“Here we go again. Another gun-free zone. Another place where a shooter can take lives and cause injury, and there’s nobody there armed to protect anybody or to stop the shooter,” said Marion Hammer, the NRA’s longtime Tallahassee lobbyist.

Full story here.

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RELATED COVERAGE:

-- What gun safety advocates want: Read here.

-- How the NRA and Republicans control the debate in Florida: Read here.

-- What gun law changes are on the table this year: Read here.

Photo credit: Gun-rights advocate, restaurant owner and mother of four sons, Lauren Boebert, wears her usual gun on her hip as she brushes the hair of Roman, 3, as the family gets ready to leave home for church in Rifle, Colo., on May 1, 2016. Brennan Linsley / AP

January 13, 2017

Recent mass shootings spark fresh debate over Florida gun laws

Guh18 GunsBack NEW PPP

@SteveBousquet @ByKristenMClark @MichaelAuslen

In the past seven months, mass shootings at Pulse nightclub in Orlando and Fort Lauderdale-Hollywood International Airport have brought renewed scrutiny to Florida’s gun laws. The Miami Herald/Tampa Bay Times Tallahassee Bureau examined two competing ideas to change those laws: One would ease access to guns in hopes that armed bystanders could prevent more tragedies. The other would restrict gun access, making it harder for would-be killers to obtain weapons. But in a state Capitol where guns are a divisive and sometimes politically toxic topic, dramatic change is almost certain to fail.

-- What gun rights supporters want: Read here.

-- What gun safety advocates want: Read here.

-- How the NRA and Republicans control the debate in Florida: Read here.

-- What gun law changes are on the table this year: Read here.

Photo credit: Miami Police detectives register guns collected from the public during a gun buy back event hosted by the department and the Rickia Isaac Foundation at Dorsey Park in Miami, December 17, 2016. Pedro Portal / El Nuevo Herald

Use of force in Florida's prisons continued to rise to record highs, stats show. Here's 2 reasons why

Use of Force graphicVia @Jknipebrown

Violence in Florida’s state prisons continues to escalate as the use of force by corrections officers soared to an eight-year high in 2015-2016, newly released state figures show.

Use of force topped 7,300 incidents in the fiscal year ending June 30, the highest number of incidents since 2007-08. Inmate deaths in calendar year 2016 also rose slightly — from 354 to 366 — and remain at an all-time high. Murders and inmate-on-inmate assaults have more than doubled in the past six years, state records reveal.

Julie Jones, who took charge of the beleaguered prison system two years ago this month, said the proliferation of inmate gangs and the fact that nearly half of the 

Violence in Florida’s state prisons continues to escalate as the use of force by corrections officers soared to an eight-year high in 2015-2016, newly released state figures show.

Use of force topped 7,300 incidents in the fiscal year ending June 30, the highest number of incidents since 2007-08. Inmate deaths in calendar year 2016 also rose slightly — from 354 to 366 — and remain at an all-time high. Murders and inmate-on-inmate assaults have more than doubled in the past six years, state records reveal.

ulie Jones, who took charge of the beleaguered prison system two years ago this month, said the proliferation of inmate gangs and the fact that nearly half of the state’s corrections officers have less than two years of experience contributed to the uptick in violence.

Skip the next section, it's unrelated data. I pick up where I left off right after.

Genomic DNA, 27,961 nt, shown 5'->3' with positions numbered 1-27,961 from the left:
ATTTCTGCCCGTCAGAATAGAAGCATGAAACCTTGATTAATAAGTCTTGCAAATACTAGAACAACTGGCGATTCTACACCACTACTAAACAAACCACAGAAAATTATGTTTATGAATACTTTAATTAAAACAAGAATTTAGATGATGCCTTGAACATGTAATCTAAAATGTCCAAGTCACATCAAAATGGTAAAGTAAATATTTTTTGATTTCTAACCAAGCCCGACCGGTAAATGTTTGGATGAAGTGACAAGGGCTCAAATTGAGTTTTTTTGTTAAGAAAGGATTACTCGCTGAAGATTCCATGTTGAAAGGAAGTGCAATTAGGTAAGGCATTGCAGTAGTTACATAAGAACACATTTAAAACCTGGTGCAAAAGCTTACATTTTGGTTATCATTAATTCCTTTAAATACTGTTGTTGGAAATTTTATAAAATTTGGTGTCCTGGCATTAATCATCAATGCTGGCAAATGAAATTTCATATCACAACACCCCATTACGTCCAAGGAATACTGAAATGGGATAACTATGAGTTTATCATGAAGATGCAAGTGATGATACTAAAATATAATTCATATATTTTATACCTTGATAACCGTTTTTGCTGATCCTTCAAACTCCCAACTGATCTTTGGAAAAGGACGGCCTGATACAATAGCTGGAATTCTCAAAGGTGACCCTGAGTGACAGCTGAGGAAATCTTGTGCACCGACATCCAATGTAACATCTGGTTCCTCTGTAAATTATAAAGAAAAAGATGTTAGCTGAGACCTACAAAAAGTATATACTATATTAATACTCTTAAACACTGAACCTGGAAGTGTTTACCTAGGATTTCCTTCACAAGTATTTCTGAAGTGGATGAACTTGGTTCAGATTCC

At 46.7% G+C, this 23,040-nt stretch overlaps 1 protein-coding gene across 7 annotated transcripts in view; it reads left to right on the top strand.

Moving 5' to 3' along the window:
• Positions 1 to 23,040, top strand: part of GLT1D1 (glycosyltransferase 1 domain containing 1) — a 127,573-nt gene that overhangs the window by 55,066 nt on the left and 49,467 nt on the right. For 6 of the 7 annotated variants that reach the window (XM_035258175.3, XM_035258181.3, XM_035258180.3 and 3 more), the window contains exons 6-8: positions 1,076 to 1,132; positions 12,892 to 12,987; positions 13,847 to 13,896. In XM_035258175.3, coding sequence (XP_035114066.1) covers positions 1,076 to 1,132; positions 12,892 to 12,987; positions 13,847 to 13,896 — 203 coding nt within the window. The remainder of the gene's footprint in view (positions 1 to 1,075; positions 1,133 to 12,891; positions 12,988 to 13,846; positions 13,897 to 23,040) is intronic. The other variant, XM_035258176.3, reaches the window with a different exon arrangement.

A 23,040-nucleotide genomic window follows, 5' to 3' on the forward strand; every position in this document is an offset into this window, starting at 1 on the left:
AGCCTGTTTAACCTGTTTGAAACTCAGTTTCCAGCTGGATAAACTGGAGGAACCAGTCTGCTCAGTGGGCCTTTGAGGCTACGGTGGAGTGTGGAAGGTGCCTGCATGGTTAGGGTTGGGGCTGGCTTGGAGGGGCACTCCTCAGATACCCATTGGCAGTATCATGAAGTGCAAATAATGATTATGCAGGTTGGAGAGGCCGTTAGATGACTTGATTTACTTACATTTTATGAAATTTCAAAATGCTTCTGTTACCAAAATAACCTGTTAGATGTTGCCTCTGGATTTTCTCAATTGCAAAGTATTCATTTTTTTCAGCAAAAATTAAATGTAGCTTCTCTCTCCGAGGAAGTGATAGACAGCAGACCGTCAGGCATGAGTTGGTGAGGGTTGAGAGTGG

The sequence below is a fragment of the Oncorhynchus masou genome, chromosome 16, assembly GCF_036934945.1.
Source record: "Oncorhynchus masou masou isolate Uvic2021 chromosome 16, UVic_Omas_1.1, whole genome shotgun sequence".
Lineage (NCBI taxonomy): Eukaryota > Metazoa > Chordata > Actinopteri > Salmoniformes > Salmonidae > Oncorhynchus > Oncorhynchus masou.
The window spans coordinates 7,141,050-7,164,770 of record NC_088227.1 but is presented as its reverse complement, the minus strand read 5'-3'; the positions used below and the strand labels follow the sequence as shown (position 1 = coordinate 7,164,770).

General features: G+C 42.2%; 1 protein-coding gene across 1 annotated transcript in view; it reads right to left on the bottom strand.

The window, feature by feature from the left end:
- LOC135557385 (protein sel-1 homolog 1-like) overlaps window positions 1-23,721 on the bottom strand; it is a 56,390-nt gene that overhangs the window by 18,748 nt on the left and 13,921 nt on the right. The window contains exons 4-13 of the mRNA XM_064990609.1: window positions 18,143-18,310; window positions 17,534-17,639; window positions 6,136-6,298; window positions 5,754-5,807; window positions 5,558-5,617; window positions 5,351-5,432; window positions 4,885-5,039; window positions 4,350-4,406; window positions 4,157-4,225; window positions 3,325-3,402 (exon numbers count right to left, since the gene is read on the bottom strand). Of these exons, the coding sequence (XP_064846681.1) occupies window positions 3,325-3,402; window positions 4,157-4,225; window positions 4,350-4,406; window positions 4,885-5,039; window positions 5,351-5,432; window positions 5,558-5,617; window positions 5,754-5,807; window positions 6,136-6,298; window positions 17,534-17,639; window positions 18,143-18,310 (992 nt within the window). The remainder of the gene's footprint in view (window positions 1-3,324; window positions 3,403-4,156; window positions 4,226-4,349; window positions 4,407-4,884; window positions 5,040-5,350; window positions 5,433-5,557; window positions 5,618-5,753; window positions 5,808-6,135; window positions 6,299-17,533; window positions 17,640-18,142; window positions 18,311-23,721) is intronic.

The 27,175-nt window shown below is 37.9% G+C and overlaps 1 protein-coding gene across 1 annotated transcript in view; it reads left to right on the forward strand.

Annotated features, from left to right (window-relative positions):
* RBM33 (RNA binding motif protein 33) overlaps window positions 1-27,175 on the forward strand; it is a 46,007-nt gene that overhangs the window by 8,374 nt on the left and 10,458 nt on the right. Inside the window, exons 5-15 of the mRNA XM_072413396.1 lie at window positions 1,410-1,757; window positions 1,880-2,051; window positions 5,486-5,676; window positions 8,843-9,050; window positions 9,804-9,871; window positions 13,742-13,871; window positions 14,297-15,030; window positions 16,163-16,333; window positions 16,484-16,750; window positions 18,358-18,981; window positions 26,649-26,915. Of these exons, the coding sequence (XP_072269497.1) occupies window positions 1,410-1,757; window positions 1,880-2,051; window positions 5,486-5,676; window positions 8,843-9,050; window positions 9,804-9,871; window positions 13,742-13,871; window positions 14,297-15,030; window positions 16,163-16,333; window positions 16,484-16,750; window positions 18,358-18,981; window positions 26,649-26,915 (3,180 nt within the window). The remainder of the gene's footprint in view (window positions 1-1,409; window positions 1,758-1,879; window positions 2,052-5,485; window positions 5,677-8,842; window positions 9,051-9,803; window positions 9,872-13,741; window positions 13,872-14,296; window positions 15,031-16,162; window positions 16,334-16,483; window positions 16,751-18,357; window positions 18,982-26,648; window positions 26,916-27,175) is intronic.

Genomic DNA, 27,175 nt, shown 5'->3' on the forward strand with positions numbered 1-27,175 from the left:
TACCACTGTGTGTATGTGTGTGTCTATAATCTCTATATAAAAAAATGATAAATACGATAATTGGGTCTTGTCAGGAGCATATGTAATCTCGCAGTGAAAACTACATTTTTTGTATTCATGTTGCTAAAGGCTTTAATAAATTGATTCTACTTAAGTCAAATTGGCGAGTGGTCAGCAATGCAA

“I have inexperienced officers supervising inexperienced officers — plus a 41 percent increase in the gang population,” Jones said.

The department also continues to struggle with how to house a growing number of inmates with mental illness — and how to better train officers to deal with them.

“Mentally ill inmates receive more disciplinary reports, more use of force, more cell extractions and more mental health emergencies,” Jones said.

In the past decade and a half, the number of inmates with mental illness has risen 157 percent, she said. That spike has coincided with the closing of hospitals and other therapeutic facilities for the mentally ill.

The agency has been bitterly criticized by human rights groups and inmate families who allege that prisoners with mental illnesses are often abused, assaulted, neglected and even killed in the prison system.

The institutions with the most use-of-force cases are Union Correctional, Lake Correctional, Santa Rosa, Suwannee and Florida State Prison. With the exception of Florida State Prison, the other facilities all house units that treat inmates with mental illnesses.

Read more here.

 

January 12, 2017

Galvano proposes sweeping gaming expansion: 'What I want to avoid is death by 1000 cuts'

Slots MiamiFlorida would become the nation’s slot machine capital under a sweeping rewrite of the state’s gaming laws filed Thursday that would give Miami-Dade and Broward each an additional slots venue, the Seminole Tribe seven full-scale casinos, and horse and dog tracks in at least eight counties new slots parlors.

The proposal by Sen. Bill Galvano, a Bradenton Republican, would broadly expand gaming in Florida by not only providing an opening for Genting Group, the Malaysian company, to build its long-sought resorts casino in Miami, it would also serve to prop up the declining horse and dog racing and jai alai industries by allowing them to breathe life into their operations with slot machines. For the newest gaming option, fantasy sports, the state would impose regulations, and require a permit to operate.

“It is a sincere effort to try to address these issues in a comprehensive way and balance private industry with maximizing revenues from the Seminole Tribe,” Galvano told the Herald/Times. But, he added, the 112-page bill should also be seen as the state’s opening offer.